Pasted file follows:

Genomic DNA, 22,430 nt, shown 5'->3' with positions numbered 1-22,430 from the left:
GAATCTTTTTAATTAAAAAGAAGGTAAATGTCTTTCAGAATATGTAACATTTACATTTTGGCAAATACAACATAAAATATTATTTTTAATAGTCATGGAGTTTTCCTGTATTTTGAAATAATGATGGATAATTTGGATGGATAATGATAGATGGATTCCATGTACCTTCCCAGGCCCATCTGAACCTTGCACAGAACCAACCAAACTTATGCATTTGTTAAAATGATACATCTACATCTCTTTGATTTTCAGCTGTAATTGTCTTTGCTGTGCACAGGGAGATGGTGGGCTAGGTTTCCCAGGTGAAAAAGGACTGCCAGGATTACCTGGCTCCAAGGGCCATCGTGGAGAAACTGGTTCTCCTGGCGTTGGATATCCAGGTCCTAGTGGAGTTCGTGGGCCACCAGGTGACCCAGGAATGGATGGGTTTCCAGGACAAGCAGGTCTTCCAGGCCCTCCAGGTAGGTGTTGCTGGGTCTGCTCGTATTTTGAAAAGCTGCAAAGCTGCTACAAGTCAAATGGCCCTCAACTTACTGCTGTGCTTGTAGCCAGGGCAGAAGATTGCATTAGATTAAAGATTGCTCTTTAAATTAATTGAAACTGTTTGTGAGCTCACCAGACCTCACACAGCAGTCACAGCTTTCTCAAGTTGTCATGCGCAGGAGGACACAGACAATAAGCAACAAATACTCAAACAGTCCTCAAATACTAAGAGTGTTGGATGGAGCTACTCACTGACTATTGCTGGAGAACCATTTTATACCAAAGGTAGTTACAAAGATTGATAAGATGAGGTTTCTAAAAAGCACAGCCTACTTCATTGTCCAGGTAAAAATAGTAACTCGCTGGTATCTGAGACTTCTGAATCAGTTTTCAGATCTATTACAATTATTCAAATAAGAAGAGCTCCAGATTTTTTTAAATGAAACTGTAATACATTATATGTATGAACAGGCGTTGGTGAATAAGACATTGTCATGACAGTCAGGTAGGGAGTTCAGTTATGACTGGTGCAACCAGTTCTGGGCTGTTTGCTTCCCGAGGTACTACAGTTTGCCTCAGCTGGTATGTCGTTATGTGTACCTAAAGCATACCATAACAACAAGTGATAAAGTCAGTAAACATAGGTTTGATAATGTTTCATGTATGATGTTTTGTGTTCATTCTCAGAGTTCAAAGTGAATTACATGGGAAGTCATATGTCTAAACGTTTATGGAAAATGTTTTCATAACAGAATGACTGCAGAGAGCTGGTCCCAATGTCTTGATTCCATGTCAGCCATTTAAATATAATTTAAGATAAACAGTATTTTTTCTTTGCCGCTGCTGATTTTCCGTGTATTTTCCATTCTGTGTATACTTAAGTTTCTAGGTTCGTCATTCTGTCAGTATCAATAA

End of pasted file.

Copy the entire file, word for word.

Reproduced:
Genomic DNA, 22,430 nt, shown 5'->3' with positions numbered 1-22,430 from the left:
GAATCTTTTTAATTAAAAAGAAGGTAAATGTCTTTCAGAATATGTAACATTTACATTTTGGCAAATACAACATAAAATATTATTTTTAATAGTCATGGAGTTTTCCTGTATTTTGAAATAATGATGGATAATTTGGATGGATAATGATAGATGGATTCCATGTACCTTCCCAGGCCCATCTGAACCTTGCACAGAACCAACCAAACTTATGCATTTGTTAAAATGATACATCTACATCTCTTTGATTTTCAGCTGTAATTGTCTTTGCTGTGCACAGGGAGATGGTGGGCTAGGTTTCCCAGGTGAAAAAGGACTGCCAGGATTACCTGGCTCCAAGGGCCATCGTGGAGAAACTGGTTCTCCTGGCGTTGGATATCCAGGTCCTAGTGGAGTTCGTGGGCCACCAGGTGACCCAGGAATGGATGGGTTTCCAGGACAAGCAGGTCTTCCAGGCCCTCCAGGTAGGTGTTGCTGGGTCTGCTCGTATTTTGAAAAGCTGCAAAGCTGCTACAAGTCAAATGGCCCTCAACTTACTGCTGTGCTTGTAGCCAGGGCAGAAGATTGCATTAGATTAAAGATTGCTCTTTAAATTAATTGAAACTGTTTGTGAGCTCACCAGACCTCACACAGCAGTCACAGCTTTCTCAAGTTGTCATGCGCAGGAGGACACAGACAATAAGCAACAAATACTCAAACAGTCCTCAAATACTAAGAGTGTTGGATGGAGCTACTCACTGACTATTGCTGGAGAACCATTTTATACCAAAGGTAGTTACAAAGATTGATAAGATGAGGTTTCTAAAAAGCACAGCCTACTTCATTGTCCAGGTAAAAATAGTAACTCGCTGGTATCTGAGACTTCTGAATCAGTTTTCAGATCTATTACAATTATTCAAATAAGAAGAGCTCCAGATTTTTTTAAATGAAACTGTAATACATTATATGTATGAACAGGCGTTGGTGAATAAGACATTGTCATGACAGTCAGGTAGGGAGTTCAGTTATGACTGGTGCAACCAGTTCTGGGCTGTTTGCTTCCCGAGGTACTACAGTTTGCCTCAGCTGGTATGTCGTTATGTGTACCTAAAGCATACCATAACAACAAGTGATAAAGTCAGTAAACATAGGTTTGATAATGTTTCATGTATGATGTTTTGTGTTCATTCTCAGAGTTCAAAGTGAATTACATGGGAAGTCATATGTCTAAACGTTTATGGAAAATGTTTTCATAACAGAATGACTGCAGAGAGCTGGTCCCAATGTCTTGATTCCATGTCAGCCATTTAAATATAATTTAAGATAAACAGTATTTTTTCTTTGCCGCTGCTGATTTTCCGTGTATTTTCCATTCTGTGTATACTTAAGTTTCTAGGTTCGTCATTCTGTCAGTATCAATAA